Concert Review: Anberlin Fall Tour w/ Crash Kings and Civil Twilight

This was the concert that almost wasn’t. At least for myself and the trio of fellow Anberlin enthusiasts I traveled with to the show. You see, House of Blues Chicago never changed the status of the show online to being sold out, so I found out in a rather roundabout way that I needed to obtain tickets in an alternative fashion. To make a long story short I got ahold of 4 tickets less than 4 hours before the concert itself via Craigslist.

We arrived at the venue, the chic House of Blues Chicago shortly after doors opened. A slight set change meant that Crash Kings would kick off the evening instead of Civil Twilight, as the latter had played in another state earlier that day and was still en route. Crash Kings played a fun set of classically minded alternative rock, at times treading into the humorously superfluous realm with their lyrics (“You Got Me” in particular comes to mind) ending with their radio hit “Mountain Man” and a cover of Black Sabbath’s “War Pigs.”

Civil Twilight then played a set of around 6 songs, opening with “Soldier”. The vocals seemed slightly off throughout their set, and the crowd seemed not to be into them as much. This could have been because of their unfortunately placement between the high energy Crash Kings and Anberlin. “Anybody Out There” followed, which features a cool crescendo in its intro but the highlight of their set was their cover of Massive Attack’s “Teardrop”. Otherwise known as the theme song from “House”, the trio truly made this song their own, which the lead vocalist venturing out into the crowd during its climatic buildup toward the end of the song. They ended their set appropriately with their alternative hit “Letters from the Sky”.

Following a 20 minute or so set change, the house lights dimmed once more and drummer Nate Young, flanked by a drum tech and touring member Randy Torres (of Project 86 fame) mounted the drum risers and began pounding out an intro while the other band members gradually entered the stage, before launched into the lead off track “We Owe This To Ourselves” from their latest, Dark is the Way, Light is a Place. The explosion of light, sound, and audience participation was a thrilling moment. The band didn’t slow down, moving into the sole representation of Never Take Friendship Personal, “Paperthin Hymn.” The set had a couple too many new songs, but this is a small complaint since their new record is phenomenal in my book. One interesting song choice was “The Haunting”, a b-side that has previously only seen the light of day as part of the “Godspeed” online single and on the “Lost Songs” b-sides/demos record. The main set concluded with their two biggest radio hits, “Impossible” and “Feel Good Drag.” The inevitable encore was “(*Fin)”, and I might say there couldn’t have been a better choice for an encore!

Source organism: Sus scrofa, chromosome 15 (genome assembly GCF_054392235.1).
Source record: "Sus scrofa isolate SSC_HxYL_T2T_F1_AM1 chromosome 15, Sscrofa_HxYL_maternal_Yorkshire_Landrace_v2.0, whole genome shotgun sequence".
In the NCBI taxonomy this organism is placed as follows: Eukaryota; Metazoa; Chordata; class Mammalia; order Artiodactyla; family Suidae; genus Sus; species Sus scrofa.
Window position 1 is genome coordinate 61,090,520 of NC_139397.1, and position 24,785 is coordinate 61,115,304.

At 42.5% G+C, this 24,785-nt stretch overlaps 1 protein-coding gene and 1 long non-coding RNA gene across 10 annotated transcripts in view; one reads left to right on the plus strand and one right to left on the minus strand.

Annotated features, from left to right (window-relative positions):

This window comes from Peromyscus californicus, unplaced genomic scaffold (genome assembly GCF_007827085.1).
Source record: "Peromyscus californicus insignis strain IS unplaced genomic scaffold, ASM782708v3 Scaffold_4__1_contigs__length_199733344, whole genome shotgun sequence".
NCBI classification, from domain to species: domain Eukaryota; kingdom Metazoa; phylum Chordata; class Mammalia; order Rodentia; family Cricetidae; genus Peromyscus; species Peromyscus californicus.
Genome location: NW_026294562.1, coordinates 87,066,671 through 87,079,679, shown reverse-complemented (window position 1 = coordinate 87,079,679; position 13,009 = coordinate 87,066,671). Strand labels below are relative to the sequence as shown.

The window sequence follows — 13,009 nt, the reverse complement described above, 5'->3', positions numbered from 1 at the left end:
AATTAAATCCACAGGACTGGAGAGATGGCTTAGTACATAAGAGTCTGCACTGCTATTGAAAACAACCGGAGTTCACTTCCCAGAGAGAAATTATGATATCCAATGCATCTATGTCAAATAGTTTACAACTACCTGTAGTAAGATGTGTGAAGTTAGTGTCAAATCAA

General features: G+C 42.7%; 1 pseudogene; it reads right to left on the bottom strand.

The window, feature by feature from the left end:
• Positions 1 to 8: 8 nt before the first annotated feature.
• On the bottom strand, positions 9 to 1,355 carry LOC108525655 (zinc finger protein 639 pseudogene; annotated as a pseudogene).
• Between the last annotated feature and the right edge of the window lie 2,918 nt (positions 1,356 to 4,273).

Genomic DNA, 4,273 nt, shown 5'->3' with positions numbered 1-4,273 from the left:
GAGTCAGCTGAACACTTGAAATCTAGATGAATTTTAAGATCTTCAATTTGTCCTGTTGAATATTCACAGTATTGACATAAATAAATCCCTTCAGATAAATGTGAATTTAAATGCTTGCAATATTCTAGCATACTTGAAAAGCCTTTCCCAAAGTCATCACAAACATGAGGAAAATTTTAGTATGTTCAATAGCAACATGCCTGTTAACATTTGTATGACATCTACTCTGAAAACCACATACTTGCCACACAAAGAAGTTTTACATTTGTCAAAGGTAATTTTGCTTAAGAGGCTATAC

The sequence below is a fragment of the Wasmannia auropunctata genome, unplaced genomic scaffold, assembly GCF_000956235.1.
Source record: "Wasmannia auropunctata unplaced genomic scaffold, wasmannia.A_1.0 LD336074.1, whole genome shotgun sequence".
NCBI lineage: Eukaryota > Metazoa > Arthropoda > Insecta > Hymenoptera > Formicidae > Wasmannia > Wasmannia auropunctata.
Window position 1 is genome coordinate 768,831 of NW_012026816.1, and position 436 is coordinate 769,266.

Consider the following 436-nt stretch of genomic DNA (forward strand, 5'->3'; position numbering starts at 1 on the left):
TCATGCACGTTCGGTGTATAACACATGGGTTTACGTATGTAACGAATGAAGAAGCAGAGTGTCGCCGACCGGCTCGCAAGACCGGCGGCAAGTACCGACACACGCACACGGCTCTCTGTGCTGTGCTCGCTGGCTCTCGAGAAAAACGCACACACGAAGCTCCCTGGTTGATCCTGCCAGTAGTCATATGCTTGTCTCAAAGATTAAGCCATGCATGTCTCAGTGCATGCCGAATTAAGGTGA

This night was definitely one of the highlights of my senior year of college thus far. All bands sounded great, and Anberlin keeps getting better and better live with each time I see them. If you’re reading this and have yet to see them live, see if they’re coming to a city near you on their upcoming January tour with Circa Survive and Foxy Shazam.

Anberlin setlist:
We Owe This To Ourselves
Paperthin Hymn
Dismantle. Repair.
The Resistance
Art of War
The Haunting
Take Me (As You Found Me)
The Unwinding Cable Car
Pray Tell
Feel Good Drag


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